Lily Allen opens up on Adderall addiction: ‘I felt invincible’

Lily Allen Opens Up On Adderall Addiction: ‘i Felt Invincible’ Content Exchange

Lily Allen became addicted to Adderall when she used it to “lose weight”.

The ‘Not Fair’ hitmaker began taking the prescription medication – which is usually prescribed to treat ADHD and narcolepsy – after the birth of her two daughters, because it helped her shed the weight she had put on during her pregnancies.

But Lily – who has Marnie, eight, and Ethel, nine, with her ex-husband Sam Cooper – has said she ended up taking the medication so often she became addicted, as the drug made her feel “invincible”.

She said: “I got married when I was 24 and I had a baby and a baby who died ten years ago this month and went on to have two babies.

“Six months after my youngest was born we ran out of money and had to go out on the road again and I was 14 stone and did not feel like a pop star at all.

“I started taking this drug called Adderall which is like speed to lose the weight and then I got addicted to this drug cause it made me feel invincible and I could work long hours.”

The 35-year-old singer also admitted things got worse when she joined fellow singer Miley Cyrus on her ‘Bangerz Tour’ in 2014.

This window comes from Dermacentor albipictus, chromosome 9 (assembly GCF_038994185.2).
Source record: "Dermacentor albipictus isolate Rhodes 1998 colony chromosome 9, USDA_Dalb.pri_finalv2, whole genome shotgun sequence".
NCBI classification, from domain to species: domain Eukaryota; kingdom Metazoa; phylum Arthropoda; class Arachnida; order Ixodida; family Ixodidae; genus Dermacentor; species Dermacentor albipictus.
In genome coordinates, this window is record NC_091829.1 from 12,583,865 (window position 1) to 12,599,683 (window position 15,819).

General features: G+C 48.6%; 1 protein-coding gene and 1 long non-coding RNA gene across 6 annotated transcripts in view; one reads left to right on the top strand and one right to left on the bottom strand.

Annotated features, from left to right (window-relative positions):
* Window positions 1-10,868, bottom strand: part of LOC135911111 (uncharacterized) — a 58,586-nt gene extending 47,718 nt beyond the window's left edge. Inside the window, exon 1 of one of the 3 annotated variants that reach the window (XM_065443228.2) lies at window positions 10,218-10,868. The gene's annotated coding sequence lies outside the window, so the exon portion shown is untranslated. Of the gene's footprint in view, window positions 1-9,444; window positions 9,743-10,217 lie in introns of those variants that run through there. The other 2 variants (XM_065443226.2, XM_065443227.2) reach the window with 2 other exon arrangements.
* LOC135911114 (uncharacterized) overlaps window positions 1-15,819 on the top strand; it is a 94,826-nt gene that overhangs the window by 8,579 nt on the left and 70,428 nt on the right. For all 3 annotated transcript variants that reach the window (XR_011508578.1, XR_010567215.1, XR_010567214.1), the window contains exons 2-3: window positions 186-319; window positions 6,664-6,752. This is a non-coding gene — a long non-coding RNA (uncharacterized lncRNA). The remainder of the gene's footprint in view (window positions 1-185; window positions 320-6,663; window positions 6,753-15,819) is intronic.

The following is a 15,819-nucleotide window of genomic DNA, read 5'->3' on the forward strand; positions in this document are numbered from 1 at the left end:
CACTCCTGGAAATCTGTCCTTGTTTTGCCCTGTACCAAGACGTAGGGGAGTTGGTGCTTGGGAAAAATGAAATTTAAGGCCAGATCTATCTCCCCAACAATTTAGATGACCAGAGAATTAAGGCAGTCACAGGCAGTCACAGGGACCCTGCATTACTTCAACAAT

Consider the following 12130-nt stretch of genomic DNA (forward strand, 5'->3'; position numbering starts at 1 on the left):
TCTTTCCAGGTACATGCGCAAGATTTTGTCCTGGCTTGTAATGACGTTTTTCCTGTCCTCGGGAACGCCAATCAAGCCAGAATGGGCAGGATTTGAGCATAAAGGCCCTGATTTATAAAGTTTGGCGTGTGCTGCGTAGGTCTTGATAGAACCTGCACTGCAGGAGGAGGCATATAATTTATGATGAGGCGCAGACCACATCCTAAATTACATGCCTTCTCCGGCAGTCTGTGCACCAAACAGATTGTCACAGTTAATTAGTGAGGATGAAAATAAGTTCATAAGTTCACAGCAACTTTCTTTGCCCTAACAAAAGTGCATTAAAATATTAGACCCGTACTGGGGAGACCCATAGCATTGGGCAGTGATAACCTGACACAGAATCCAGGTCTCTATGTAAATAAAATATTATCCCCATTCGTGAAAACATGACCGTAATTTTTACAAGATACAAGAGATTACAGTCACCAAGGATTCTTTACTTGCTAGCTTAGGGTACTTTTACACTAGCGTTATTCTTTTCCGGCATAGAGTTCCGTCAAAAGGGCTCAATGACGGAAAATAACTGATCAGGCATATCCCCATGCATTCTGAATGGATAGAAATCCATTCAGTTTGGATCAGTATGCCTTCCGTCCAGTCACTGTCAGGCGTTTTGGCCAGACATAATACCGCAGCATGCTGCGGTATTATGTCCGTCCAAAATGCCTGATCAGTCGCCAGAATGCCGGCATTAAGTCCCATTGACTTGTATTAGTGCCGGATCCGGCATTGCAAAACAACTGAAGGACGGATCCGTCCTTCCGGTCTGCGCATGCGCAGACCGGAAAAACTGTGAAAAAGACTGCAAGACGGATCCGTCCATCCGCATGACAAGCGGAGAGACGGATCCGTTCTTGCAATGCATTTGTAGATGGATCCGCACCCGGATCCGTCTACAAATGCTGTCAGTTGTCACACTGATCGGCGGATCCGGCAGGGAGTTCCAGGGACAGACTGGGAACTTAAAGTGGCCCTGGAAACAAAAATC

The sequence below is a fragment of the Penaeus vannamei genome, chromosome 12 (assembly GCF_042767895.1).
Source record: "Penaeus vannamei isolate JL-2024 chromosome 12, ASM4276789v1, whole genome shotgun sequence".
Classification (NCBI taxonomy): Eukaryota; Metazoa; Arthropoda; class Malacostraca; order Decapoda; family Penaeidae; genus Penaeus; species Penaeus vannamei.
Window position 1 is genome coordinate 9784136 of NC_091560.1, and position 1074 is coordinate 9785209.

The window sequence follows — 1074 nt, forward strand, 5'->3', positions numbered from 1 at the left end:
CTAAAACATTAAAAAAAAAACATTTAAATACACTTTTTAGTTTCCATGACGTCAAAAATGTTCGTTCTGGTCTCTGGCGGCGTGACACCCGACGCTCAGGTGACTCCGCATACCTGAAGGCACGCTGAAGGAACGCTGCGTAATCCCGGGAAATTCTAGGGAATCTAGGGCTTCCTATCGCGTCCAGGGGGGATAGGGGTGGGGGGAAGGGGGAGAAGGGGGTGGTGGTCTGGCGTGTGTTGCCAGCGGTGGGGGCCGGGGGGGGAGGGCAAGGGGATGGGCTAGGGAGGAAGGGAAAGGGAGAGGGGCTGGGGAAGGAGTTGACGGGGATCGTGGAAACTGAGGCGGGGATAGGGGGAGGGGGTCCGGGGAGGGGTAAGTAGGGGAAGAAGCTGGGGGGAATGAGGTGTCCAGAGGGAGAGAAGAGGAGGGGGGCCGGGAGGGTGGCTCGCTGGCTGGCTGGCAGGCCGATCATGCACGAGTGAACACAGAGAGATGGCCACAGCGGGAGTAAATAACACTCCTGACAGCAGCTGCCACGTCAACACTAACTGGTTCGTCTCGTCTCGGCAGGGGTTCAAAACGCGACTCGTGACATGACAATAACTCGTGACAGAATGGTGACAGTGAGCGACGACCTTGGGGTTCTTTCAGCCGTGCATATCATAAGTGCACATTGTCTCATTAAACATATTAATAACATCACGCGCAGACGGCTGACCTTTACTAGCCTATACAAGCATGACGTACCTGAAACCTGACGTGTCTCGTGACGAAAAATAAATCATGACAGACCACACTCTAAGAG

Lily said the “highly sexualized” shows made her feel less attractive, as she didn’t consider herself to be “sexy” because her new status as a mother.

She explained: “Then I ended up on tour in America supporting Miley Cyrus and it was a highly sexualized tour and I’d spent the last three years pushing babies out.

“I was supporting this girl who was much younger and more attractive than I felt and I just started acting out in all manner of ways.”

It was during the tour that the ‘Smile’ singer began cheating on her then-husband, and even considered taking heroin, which led her to realizing she needed to go to rehab.

Lily – who is now married to David Harbour – told ‘The Recovery’ podcast: “I started cheating on my husband and I had always drunk alcohol to take the edge off the drugs.

“Then I realized I was going into the mini bar and drinking the mini bottles of vodka and without the drugs.

“I was in LA and thinking, ‘None of this acting out is working anymore. Maybe I should try heroin’.

“But because I had seen what happens to people who have taken heroin I knew it was time to confront whatever it was and my demons.”

This article originally ran on Content Exchange